Error trapping when getting AD objects

Richard Siddaway Richard Siddaway Profile: Richard Siddaway
Active Directory Administration

How many times have you done this:

£> Get-ADComputer -Identity “bleh”

Get-ADComputer : Cannot find an object with identity: ‘bleh’ under: ‘DC=Manticore,DC=org’.

At line:1 char:1

+ Get-ADComputer -Identity “bleh”

+ ~~~~~~~~~~~~~~~~~~~~~~~~~~~~~~~

+ CategoryInfo : ObjectNotFound: (bleh:ADComputer) [Get-ADComputer], ADIdentityNotFoundException

+ FullyQualifiedErrorId : ActiveDirectoryCmdlet:Microsoft.ActiveDirectory.Management.ADIdentityNotFoundException,

Microsoft.ActiveDirectory.Management.Commands.GetADComputer

 

Its the same with all of the AD cmdlets – if the object isn’t found you get an error thrown. That’s OK when working interactively but can wreck you script execution – you don’t want to come to work in the morning to find that you script failed on the fifth of fifty (or five hundred) computers.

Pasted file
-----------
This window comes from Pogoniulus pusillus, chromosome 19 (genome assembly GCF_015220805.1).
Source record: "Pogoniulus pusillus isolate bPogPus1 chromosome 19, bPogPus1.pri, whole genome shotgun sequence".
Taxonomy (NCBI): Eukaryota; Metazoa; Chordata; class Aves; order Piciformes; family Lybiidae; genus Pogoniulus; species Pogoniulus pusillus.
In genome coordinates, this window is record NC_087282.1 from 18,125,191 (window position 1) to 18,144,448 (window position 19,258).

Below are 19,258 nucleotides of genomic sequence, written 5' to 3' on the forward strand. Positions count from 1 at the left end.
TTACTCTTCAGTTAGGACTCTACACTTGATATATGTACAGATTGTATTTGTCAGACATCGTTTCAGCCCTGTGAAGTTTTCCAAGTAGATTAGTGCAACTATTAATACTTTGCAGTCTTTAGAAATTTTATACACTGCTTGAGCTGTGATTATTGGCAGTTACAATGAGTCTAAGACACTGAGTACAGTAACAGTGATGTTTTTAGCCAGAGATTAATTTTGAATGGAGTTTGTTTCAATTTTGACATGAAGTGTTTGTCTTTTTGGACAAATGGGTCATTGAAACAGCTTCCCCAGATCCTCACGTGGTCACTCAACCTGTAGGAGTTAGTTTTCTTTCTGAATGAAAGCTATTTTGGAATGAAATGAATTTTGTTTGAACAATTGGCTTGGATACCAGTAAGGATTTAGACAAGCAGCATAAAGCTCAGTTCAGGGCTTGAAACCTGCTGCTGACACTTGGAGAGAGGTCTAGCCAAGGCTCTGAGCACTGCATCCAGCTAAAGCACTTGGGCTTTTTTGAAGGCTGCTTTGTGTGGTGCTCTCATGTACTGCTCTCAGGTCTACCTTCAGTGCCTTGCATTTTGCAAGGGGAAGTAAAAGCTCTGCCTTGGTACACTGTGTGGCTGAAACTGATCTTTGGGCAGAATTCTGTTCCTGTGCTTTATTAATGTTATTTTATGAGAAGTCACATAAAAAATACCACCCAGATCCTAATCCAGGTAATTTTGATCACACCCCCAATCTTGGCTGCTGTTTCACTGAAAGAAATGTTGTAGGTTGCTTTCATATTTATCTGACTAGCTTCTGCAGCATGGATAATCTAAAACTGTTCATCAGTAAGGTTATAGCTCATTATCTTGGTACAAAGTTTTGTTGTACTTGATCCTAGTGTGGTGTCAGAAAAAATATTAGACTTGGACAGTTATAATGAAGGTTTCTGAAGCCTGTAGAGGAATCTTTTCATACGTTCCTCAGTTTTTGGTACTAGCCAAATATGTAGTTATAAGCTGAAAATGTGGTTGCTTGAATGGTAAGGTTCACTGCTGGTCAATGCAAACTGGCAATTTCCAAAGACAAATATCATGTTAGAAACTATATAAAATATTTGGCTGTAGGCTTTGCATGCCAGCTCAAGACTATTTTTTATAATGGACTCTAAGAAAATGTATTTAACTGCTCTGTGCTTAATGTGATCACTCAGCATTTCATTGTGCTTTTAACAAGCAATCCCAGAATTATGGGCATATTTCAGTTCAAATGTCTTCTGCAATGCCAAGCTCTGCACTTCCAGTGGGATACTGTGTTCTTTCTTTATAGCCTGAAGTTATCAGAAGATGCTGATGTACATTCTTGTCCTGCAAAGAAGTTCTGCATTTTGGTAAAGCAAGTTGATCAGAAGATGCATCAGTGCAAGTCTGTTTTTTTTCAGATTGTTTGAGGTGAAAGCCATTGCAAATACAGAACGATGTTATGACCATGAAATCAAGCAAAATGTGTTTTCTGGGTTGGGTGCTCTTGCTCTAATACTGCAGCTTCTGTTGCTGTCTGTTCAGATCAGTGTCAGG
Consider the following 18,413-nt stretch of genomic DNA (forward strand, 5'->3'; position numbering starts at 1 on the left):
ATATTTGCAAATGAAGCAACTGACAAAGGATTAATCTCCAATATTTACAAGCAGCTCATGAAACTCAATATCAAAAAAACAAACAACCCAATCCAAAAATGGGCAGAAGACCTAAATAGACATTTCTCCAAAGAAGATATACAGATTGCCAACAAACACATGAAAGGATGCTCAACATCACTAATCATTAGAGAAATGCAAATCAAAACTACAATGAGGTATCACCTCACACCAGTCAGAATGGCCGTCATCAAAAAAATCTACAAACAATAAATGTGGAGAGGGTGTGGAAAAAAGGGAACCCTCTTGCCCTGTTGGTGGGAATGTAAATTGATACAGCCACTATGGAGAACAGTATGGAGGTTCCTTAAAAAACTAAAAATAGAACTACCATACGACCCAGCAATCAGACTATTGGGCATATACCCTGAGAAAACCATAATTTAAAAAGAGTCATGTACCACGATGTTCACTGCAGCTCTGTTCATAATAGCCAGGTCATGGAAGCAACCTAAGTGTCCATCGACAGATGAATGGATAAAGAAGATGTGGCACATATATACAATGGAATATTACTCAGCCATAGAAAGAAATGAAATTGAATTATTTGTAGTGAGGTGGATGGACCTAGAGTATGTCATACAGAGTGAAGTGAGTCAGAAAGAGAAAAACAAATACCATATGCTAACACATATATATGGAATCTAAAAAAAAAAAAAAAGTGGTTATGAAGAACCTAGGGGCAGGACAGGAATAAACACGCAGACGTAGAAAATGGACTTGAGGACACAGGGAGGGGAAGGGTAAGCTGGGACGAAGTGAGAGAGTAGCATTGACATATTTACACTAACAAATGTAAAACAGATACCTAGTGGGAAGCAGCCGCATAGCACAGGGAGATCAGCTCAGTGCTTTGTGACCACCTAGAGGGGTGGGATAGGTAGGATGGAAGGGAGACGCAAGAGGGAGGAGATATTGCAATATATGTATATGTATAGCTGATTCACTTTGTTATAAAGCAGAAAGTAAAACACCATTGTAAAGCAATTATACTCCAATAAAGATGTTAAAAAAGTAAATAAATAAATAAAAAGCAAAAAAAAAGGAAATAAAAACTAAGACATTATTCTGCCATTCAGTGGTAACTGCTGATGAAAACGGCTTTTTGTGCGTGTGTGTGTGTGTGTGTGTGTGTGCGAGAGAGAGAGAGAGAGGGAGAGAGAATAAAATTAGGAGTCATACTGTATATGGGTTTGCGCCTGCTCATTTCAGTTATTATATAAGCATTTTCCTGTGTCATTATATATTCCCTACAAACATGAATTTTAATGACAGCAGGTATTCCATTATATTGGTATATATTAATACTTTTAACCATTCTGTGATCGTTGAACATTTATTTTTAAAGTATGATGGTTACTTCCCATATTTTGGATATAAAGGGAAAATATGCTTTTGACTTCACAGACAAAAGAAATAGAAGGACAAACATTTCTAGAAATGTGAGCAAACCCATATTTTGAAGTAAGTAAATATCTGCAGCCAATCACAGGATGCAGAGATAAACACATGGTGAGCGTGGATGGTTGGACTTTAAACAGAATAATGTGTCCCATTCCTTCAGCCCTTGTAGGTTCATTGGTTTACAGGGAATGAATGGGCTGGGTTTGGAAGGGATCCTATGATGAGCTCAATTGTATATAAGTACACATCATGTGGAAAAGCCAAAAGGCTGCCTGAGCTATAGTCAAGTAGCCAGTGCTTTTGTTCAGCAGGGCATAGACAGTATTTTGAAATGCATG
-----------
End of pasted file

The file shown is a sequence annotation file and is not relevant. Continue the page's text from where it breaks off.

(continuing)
Your first though might be to use the –ErrorAction parameter:

£> Get-ADComputer -Identity “bleh” -ErrorAction SilentlyContinue

Get-ADComputer : Cannot find an object with identity: ‘bleh’ under: ‘DC=Manticore,DC=org’.

At line:1 char:1

+ Get-ADComputer -Identity “bleh” -ErrorAction SilentlyContinue

+ ~~~~~~~~~~~~~~~~~~~~~~~~~~~~~~~~~~~~~~~~~~~~~~~~~~~~~~~~~~~~~

+ CategoryInfo : ObjectNotFound: (bleh:ADComputer) [Get-ADComputer], ADIdentityNotFoundException

+ FullyQualifiedErrorId : ActiveDirectoryCmdlet:Microsoft.ActiveDirectory.Management.ADIdentityNotFoundException,

Microsoft.ActiveDirectory.Management.Commands.GetADComputer

 

£> Get-ADComputer -Identity “bleh” -ErrorAction Ignore